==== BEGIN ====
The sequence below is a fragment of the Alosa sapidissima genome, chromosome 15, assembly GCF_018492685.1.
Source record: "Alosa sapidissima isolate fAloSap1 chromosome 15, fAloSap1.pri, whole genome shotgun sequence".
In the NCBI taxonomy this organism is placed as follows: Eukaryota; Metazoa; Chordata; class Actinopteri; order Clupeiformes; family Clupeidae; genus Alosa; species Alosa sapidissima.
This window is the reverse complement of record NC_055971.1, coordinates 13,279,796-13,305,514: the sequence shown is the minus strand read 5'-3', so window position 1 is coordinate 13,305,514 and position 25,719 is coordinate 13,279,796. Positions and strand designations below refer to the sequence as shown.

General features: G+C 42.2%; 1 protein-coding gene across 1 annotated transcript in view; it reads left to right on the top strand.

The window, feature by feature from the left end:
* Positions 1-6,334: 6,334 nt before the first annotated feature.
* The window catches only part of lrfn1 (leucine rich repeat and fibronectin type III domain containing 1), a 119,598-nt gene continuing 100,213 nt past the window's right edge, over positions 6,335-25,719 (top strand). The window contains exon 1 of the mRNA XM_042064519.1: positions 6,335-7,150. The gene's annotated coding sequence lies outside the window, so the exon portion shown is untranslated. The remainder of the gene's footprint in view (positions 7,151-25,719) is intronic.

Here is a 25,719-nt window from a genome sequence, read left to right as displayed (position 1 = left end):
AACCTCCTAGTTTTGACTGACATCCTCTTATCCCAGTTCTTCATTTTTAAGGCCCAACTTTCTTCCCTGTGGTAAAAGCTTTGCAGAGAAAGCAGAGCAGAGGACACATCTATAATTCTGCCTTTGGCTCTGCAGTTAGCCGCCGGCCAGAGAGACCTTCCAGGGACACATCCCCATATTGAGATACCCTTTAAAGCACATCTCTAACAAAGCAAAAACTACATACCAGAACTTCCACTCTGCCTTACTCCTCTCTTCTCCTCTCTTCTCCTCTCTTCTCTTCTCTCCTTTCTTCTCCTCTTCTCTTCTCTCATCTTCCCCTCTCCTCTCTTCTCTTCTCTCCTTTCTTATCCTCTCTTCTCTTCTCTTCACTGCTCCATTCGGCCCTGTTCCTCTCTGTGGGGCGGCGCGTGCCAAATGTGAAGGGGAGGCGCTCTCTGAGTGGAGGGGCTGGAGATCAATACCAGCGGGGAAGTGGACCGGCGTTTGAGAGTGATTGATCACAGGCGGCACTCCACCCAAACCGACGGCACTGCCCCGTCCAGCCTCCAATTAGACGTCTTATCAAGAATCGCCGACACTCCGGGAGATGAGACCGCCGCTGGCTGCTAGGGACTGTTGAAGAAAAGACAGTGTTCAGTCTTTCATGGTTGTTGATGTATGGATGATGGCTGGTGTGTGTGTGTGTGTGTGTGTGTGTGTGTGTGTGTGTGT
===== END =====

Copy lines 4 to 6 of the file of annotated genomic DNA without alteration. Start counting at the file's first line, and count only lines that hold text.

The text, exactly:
This window is the reverse complement of record NC_055971.1, coordinates 13,279,796-13,305,514: the sequence shown is the minus strand read 5'-3', so window position 1 is coordinate 13,305,514 and position 25,719 is coordinate 13,279,796. Positions and strand designations below refer to the sequence as shown.

General features: G+C 42.2%; 1 protein-coding gene across 1 annotated transcript in view; it reads left to right on the top strand.

The window, feature by feature from the left end: